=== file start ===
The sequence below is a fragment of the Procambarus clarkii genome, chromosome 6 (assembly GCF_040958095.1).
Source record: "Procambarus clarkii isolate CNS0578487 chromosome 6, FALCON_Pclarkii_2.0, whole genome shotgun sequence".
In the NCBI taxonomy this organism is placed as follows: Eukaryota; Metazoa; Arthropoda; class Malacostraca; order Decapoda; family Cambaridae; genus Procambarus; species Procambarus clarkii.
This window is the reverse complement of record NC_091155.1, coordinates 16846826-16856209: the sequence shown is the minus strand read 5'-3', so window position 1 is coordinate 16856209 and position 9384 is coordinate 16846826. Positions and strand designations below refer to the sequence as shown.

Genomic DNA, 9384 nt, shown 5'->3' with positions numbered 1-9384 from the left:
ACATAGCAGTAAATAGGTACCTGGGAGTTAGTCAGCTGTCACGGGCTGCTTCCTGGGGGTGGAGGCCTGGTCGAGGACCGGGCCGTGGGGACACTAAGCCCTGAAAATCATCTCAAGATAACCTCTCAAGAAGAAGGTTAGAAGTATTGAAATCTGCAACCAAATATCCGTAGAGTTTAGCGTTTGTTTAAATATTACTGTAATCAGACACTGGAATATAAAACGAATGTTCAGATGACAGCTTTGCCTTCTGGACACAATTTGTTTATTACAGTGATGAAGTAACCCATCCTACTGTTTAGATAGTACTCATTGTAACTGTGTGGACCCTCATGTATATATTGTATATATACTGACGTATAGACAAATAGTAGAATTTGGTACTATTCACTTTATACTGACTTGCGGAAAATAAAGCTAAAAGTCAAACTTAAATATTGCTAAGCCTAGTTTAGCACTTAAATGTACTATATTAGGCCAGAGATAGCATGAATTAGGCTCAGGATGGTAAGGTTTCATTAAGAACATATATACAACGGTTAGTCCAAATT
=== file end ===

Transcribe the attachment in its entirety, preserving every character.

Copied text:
The sequence below is a fragment of the Procambarus clarkii genome, chromosome 6 (assembly GCF_040958095.1).
Source record: "Procambarus clarkii isolate CNS0578487 chromosome 6, FALCON_Pclarkii_2.0, whole genome shotgun sequence".
In the NCBI taxonomy this organism is placed as follows: Eukaryota; Metazoa; Arthropoda; class Malacostraca; order Decapoda; family Cambaridae; genus Procambarus; species Procambarus clarkii.
This window is the reverse complement of record NC_091155.1, coordinates 16846826-16856209: the sequence shown is the minus strand read 5'-3', so window position 1 is coordinate 16856209 and position 9384 is coordinate 16846826. Positions and strand designations below refer to the sequence as shown.

Genomic DNA, 9384 nt, shown 5'->3' with positions numbered 1-9384 from the left:
ACATAGCAGTAAATAGGTACCTGGGAGTTAGTCAGCTGTCACGGGCTGCTTCCTGGGGGTGGAGGCCTGGTCGAGGACCGGGCCGTGGGGACACTAAGCCCTGAAAATCATCTCAAGATAACCTCTCAAGAAGAAGGTTAGAAGTATTGAAATCTGCAACCAAATATCCGTAGAGTTTAGCGTTTGTTTAAATATTACTGTAATCAGACACTGGAATATAAAACGAATGTTCAGATGACAGCTTTGCCTTCTGGACACAATTTGTTTATTACAGTGATGAAGTAACCCATCCTACTGTTTAGATAGTACTCATTGTAACTGTGTGGACCCTCATGTATATATTGTATATATACTGACGTATAGACAAATAGTAGAATTTGGTACTATTCACTTTATACTGACTTGCGGAAAATAAAGCTAAAAGTCAAACTTAAATATTGCTAAGCCTAGTTTAGCACTTAAATGTACTATATTAGGCCAGAGATAGCATGAATTAGGCTCAGGATGGTAAGGTTTCATTAAGAACATATATACAACGGTTAGTCCAAATT